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Ties to slavery prompts renaming of Buffalo State College residence hall

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Posted at 3:56 PM, Jul 31, 2020
and last updated 2020-07-31 17:28:18-04

BUFFALO, N.Y. (WKBW) — The Buffalo State College Council unanimously voted on Friday to rename a student residence hall, after discovering that the man it is named after, Peter Buell Porter, had ties to slavery.

The Naming of Buildings and Grounds Committee met Wednesday, and college archivist Dan DiLandro presented them with affidavit from 1820 (pages 93 to 95) attesting that Peter Porter and his wife Letitia Breckenridge owned slaves.

"By their own testimony in that document of record, they had owned slaves. They were ages approximately 20, 17, 14, 10 and five respectively. And they maintained them on New York state soil," he said.

Their names were recorded as John Caldwell, Richard Caldwell, Lannia Caldwell, Mildred Caldwell, and Betsy Gatewood.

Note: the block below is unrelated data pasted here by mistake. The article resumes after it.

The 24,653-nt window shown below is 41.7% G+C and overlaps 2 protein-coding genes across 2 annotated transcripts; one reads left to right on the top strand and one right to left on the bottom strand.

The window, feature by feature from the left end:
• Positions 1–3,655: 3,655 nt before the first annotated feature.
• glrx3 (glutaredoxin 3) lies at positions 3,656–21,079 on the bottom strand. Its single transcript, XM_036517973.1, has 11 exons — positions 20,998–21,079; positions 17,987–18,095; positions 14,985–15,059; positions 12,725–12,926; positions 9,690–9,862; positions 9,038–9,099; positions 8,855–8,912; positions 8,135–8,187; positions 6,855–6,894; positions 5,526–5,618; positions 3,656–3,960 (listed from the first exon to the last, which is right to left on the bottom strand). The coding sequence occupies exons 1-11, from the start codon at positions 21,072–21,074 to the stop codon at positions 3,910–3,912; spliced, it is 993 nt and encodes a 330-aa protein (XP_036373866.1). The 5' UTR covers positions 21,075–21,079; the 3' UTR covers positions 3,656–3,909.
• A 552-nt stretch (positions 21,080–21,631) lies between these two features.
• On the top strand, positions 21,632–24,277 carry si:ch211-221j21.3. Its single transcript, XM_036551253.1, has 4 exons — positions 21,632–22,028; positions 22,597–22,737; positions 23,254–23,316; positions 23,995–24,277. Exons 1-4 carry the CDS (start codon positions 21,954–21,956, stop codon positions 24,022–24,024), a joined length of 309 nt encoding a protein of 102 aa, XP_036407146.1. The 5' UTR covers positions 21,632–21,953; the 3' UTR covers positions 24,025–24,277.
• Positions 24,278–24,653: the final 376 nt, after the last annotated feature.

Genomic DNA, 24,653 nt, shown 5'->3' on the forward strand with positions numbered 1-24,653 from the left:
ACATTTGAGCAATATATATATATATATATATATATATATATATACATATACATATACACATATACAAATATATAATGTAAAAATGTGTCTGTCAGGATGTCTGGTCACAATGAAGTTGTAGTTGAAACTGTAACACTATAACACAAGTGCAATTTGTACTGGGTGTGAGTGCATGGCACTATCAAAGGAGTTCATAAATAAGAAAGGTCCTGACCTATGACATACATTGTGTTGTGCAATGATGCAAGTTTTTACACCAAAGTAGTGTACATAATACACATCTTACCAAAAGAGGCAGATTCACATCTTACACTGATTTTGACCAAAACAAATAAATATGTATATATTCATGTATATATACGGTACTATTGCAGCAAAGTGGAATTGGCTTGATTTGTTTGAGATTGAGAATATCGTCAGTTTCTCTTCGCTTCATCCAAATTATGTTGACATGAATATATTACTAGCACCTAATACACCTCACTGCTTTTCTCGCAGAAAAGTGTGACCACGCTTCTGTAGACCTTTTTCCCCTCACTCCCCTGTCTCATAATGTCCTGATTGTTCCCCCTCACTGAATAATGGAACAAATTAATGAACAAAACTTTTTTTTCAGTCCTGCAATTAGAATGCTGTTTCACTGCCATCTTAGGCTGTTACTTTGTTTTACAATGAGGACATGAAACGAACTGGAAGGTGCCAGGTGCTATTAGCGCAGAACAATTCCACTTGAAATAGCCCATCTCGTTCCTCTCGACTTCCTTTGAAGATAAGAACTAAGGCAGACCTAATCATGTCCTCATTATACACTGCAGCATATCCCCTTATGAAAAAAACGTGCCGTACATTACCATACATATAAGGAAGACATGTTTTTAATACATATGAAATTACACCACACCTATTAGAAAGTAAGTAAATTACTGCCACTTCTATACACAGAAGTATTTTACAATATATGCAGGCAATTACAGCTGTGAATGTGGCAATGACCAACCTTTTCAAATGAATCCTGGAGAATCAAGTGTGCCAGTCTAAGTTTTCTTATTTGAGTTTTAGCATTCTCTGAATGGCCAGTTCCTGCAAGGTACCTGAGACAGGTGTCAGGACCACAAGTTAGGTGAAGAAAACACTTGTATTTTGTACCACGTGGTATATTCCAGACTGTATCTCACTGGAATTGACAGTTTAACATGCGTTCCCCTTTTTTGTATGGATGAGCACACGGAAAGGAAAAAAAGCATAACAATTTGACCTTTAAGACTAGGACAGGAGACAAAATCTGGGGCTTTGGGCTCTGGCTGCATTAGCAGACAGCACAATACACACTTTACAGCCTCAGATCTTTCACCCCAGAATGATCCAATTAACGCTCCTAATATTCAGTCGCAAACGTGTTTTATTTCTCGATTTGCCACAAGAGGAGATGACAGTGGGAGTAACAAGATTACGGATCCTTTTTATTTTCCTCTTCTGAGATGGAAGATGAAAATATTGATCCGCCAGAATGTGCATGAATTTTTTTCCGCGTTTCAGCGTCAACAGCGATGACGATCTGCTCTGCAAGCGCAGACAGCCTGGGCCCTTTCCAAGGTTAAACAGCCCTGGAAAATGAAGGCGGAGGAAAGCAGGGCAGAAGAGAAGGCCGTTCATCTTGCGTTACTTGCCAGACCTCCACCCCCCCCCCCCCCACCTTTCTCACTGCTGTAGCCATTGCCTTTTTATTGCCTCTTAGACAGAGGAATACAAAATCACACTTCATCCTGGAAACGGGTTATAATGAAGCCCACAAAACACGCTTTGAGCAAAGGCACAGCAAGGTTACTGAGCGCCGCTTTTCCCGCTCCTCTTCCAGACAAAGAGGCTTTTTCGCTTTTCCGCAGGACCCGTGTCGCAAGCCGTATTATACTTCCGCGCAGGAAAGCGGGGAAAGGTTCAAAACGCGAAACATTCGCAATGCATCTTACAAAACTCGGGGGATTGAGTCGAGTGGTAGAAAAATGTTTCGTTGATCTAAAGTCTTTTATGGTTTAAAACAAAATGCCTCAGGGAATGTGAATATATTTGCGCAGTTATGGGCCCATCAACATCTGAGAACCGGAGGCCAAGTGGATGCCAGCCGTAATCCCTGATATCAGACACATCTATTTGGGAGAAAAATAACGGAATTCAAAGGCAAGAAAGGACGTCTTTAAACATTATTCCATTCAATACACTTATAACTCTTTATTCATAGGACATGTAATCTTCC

This affadavit is in the Buffalo Town Proceedings in the collection of the Buffalo History Museum.

"Porter himself wrote that they were quote "excellent servants" until some were quote "persuaded to flee across the river. And indeed according to Porter's own correspondence, all escaped but two and - these individuals were made to quote "serve their time" in slavery," said DiLandro.

Porter moved to Black Rock from Connecticut in 1809. He served three terms in Congress, then became a general in the U.S army, then became a Secretary of War under John Quincy Adams.

"If we're asking if Peter Buell Porter owned slaves while in Buffalo and Black Rock the answer is 100 percent, unequivocally, yes," said DiLandro.

"Our campus should be named with the names of campus supporters, and individuals who are heroes and sheroes. And that stand for excellence, justice and equality," said Katherine Conway Turner, President of Buffalo State College.

DiLandro said Porter even tried to recapture a slave who escaped to Canada in 1837, a decade after slavery was outlawed in New York state.

In 1827, New York was the first state to pass a law for the total abolition of slavery.